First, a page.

RENTON, Washington — B.J. Daniels has played football since he was 6 years old and never played any position other than quarterback.
So naturally there was some hesitation when the Seahawks came to him asking if he would consider moving to wide receiver this offseason. However, Daniels has made a fairly seamless transition to being on the receiving end of passes during training camp and is pushing for a spot on Seattle's 53-man roster.
"I'd never played another position before in my life," Daniels said. "So to have to change a position so drastic in the professional level can, and will, be challenging."
Daniels was a four-year starter at quarterback for South Florida before being drafted in the seventh round of the 2013 draft by the San Francisco 49ers. Daniels came to Seattle after being claimed off waivers from the 49ers that October.
After spending a few weeks on the team's active roster, he was released and signed to the team's practice squad. In two seasons in Seattle, he was in uniform for just one game.
But his athleticism has intrigued the Seahawks and they wanted to find a way to get him on the field. With Tarvaris Jackson entrenched as the backup to Russell Wilson, the move to receiver seemed to be the best chance for making that happen.
"The thought was we love him as a football player, let's see if we can find a place where he can make the team and play," head coach Pete Carroll said.
Daniels had served as a wide receiver on the scout team each of the last two seasons. Those glimpses while he was lining up against the Seahawks' vaunted secondary every day in practice helped fuel the idea of converting Daniels full-time.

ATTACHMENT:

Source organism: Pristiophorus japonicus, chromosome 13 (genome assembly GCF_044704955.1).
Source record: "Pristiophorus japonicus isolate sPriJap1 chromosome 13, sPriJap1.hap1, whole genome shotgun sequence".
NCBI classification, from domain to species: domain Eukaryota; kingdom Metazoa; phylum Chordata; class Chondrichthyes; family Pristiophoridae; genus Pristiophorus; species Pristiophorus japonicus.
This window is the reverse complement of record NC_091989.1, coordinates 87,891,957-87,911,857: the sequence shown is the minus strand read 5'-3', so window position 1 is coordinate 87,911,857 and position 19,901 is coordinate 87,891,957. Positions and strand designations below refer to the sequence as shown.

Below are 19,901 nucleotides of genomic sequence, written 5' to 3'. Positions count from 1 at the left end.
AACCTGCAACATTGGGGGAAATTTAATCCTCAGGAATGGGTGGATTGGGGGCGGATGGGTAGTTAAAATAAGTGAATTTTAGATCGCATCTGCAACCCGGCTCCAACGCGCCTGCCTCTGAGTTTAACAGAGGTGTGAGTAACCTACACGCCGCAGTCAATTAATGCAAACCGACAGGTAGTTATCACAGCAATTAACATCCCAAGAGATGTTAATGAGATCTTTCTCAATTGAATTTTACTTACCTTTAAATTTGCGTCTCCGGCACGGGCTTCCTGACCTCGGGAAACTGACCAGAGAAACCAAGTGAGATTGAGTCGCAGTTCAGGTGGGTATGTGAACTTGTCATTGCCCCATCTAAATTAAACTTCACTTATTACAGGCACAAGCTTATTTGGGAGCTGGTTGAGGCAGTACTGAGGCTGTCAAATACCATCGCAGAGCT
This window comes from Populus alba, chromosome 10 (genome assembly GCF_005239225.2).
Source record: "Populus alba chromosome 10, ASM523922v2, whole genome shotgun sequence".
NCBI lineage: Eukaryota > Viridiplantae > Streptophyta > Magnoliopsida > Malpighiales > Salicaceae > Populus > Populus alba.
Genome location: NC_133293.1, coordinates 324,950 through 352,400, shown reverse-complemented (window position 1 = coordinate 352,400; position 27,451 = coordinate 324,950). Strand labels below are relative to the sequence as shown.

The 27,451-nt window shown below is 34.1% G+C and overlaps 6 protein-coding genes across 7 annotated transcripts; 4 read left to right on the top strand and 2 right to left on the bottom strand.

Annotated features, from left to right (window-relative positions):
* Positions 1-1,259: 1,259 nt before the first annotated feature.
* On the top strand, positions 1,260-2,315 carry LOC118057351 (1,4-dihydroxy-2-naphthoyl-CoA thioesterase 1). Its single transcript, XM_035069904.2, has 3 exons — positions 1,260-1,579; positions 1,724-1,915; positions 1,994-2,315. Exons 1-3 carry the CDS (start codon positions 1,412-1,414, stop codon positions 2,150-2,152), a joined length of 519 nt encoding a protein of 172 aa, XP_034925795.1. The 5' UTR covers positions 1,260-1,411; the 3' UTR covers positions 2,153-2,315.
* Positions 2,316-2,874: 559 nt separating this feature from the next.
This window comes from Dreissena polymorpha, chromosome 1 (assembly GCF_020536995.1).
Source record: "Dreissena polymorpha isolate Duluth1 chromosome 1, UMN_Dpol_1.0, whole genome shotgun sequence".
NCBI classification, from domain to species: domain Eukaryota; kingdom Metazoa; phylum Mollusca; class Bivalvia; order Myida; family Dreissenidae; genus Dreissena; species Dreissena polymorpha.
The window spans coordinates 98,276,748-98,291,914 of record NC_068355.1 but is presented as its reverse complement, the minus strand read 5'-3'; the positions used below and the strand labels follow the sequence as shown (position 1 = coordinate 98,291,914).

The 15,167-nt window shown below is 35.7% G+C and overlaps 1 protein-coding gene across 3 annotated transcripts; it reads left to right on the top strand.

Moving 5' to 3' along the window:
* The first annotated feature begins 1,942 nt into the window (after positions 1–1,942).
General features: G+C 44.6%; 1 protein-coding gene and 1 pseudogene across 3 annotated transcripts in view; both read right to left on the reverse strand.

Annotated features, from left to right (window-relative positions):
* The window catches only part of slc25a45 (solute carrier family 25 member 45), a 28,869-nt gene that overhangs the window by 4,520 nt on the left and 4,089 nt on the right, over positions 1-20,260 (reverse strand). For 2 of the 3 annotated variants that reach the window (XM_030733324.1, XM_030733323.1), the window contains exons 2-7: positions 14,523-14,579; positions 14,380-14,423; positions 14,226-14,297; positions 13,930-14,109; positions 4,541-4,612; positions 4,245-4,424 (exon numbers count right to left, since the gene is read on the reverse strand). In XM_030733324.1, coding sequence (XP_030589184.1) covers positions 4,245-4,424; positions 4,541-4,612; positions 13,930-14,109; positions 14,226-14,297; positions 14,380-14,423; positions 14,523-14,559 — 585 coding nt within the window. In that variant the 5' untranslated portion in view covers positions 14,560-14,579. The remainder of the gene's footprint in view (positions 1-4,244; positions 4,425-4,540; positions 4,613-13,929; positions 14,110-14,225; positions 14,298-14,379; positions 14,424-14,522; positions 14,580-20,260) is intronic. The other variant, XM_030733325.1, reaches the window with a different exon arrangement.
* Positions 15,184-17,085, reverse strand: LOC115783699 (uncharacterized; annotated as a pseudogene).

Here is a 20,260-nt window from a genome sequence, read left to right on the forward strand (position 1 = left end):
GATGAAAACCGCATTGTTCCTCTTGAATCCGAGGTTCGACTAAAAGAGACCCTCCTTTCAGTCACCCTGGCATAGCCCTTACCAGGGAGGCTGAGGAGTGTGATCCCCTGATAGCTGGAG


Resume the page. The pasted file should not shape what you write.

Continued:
"Little do people know I've been going against the first-string defense for almost two years now," Daniels said.
Daniels has also become the team's backup kick returner behind rookie Tyler Lockett.
Daniels has caught five passes for 34 yards in two preseason games so far for the Seahawks. A one-handed catch in practice last week over rookie cornerback Tye Smith has been one of the highlights of training camp.
"He's getting it," receiver Doug Baldwin said. "I think the nuances of releases, the subtleties of running routes, he's figuring that out. It's a little more difficult than just running a route. There's a lot of stuff that goes into it, both physically and mentally. He's catching up as fast as he can. He's doing a really good job at it. He's staying on top of it. I think he's at a really good place."
Daniels is in a battle with Kevin Smith, Kasen Williams and Kevin Norwood for a possible sixth receiver spot on the team's roster. Daniels' versatility as a receiver, kick returner and emergency quarterback option make him the most intriguing option in the bunch.
"He's shown a lot of good things, got a lot of natural ability," Carroll said. "He's a very, very competitive kid. We like the heck out of him and the fact that he can play quarterback is huge. Who else can do that? It's rare to have a guy like that."